Author Topic: Stock Market Quotes  (Read 7645 times)

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Offline Admin

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Stock Market Quotes
« Reply #-1 on: August 25, 2009, 02:36:26 PM »
Warren Buffet

It's far better to buy a wonderful company at a fair price than a fair company at a wonderful price.

We simply attempt to be fearful when others are greedy and to be greedy only when others are fearful

Only buy something that you'd be perfectly happy to hold if the market shut down for 10 years.

Rule No.1: Never lose money. Rule No.2: Never forget rule No.1.


Pakinvestorsguide

Stock Market Quotes
« Reply #-1 on: August 25, 2009, 02:36:26 PM »

Offline Admin

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Re: Stock Market Quotes
« on: August 26, 2009, 03:05:26 PM »
The difference between playing the stock market and the horses is that one of the horses must win

Offline Admin

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Re: Stock Market Quotes
« Reply #1 on: August 26, 2009, 03:06:12 PM »
The main purpose of the stock market is to make fools of as many men as possible

Offline Admin

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Re: Stock Market Quotes
« Reply #2 on: August 26, 2009, 03:07:02 PM »
Everyone has the brainpower to follow the stock market. If you made it through fifth-grade math, you can do it.

Offline Admin

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Re: Stock Market Quotes
« Reply #3 on: August 26, 2009, 03:08:26 PM »
One of the funny things about the stock market is that every time one person buys, another sells, and both think they are astute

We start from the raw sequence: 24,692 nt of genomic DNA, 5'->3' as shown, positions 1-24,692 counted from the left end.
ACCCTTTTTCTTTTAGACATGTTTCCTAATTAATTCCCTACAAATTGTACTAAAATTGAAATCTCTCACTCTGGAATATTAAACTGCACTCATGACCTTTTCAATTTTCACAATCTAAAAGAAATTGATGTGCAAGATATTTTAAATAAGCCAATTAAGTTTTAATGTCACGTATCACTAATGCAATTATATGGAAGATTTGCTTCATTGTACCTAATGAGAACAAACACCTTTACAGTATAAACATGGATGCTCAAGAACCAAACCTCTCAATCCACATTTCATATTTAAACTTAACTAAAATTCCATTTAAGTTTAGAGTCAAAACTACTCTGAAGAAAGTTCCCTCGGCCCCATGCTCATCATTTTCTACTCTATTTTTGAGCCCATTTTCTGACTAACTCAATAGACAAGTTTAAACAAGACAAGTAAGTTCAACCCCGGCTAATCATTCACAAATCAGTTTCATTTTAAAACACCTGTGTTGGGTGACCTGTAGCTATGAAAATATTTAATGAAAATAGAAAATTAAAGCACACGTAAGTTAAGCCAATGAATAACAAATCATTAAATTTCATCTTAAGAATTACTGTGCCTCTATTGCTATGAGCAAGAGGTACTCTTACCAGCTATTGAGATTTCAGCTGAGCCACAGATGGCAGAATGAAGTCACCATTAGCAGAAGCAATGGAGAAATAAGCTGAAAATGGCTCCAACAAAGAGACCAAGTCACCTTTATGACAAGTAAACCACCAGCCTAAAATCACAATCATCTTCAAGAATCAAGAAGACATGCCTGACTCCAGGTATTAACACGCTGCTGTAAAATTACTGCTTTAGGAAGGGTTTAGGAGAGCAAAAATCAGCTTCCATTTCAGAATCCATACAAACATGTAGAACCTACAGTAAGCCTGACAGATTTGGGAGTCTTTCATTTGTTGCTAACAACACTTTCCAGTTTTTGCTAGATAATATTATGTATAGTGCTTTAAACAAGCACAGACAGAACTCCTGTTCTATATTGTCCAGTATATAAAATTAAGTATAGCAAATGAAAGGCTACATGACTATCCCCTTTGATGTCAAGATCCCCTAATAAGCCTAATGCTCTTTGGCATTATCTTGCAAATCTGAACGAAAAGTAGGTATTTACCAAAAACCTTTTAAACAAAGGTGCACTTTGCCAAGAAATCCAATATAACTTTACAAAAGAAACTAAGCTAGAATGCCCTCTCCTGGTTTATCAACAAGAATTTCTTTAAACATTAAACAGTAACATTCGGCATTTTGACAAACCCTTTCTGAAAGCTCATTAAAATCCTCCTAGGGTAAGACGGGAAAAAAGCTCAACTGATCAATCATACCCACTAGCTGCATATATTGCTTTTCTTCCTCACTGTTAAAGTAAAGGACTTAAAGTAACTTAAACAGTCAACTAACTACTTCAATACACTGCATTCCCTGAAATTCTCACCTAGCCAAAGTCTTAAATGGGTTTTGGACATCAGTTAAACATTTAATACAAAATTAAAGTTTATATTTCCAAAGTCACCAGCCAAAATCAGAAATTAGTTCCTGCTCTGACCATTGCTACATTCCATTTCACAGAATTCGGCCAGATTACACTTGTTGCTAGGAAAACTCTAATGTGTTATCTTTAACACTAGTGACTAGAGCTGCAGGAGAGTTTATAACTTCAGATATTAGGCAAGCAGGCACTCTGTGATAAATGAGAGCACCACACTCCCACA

Offline malik

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Stock Market Quotes
« Reply #4 on: October 14, 2010, 02:52:42 PM »
 jo yaqeen ke rah pe chal pare unhai manzelon ne panah de                        jine   vaswason ne dara diya wo qadam qadam par behak ge

Ayub

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Re: Stock Market Quotes
« Reply #5 on: April 29, 2011, 07:30:07 AM »
In the old days you needed military force to conquer & control a country. Today force is not necessary at all. You can destabilize a country, make it poor & then make it request for help. For the help that is given you gain control over the policies of that country & once you have control of a country's polices you have effectively colonized it.

Dr. Mahathir Mohammad.

zeraCEE

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Re: Stock Market Quotes
« Reply #6 on: June 07, 2011, 06:07:33 AM »
All your good works must have pay off.

Offline Farzooq

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Re: Stock Market Quotes
« Reply #7 on: August 13, 2011, 11:33:06 AM »
If making a trade causes you to be nervous or lose sleep, you are investing too much or taking too much risk.
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Offline Farzooq

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Re: Stock Market Quotes
« Reply #8 on: September 14, 2011, 10:20:06 AM »
“Bull markets are born on pessimism, grow on skepticism, peak on optimism and die on euphoria" John Templeton

The only thing you have to fear… is fear itself . FDR
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Offline Tayyab2011

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Re: Stock Market Quotes
« Reply #9 on: April 08, 2012, 09:22:03 AM »
In the old days you needed military force to conquer & control a country. Today force is not necessary at all. You can destabilize a country, make it poor & then make it request for help. For the help that is given you gain control over the policies of that country & once you have control of a country's polices you have effectively colonized it.

Dr. Mahathir Mohammad.
Thats what is happening with our country :$:

Offline tariqhafeez

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Re: Stock Market Quotes
« Reply #10 on: May 07, 2012, 11:39:50 PM »
Warren Buffett's Rules for Successful Investments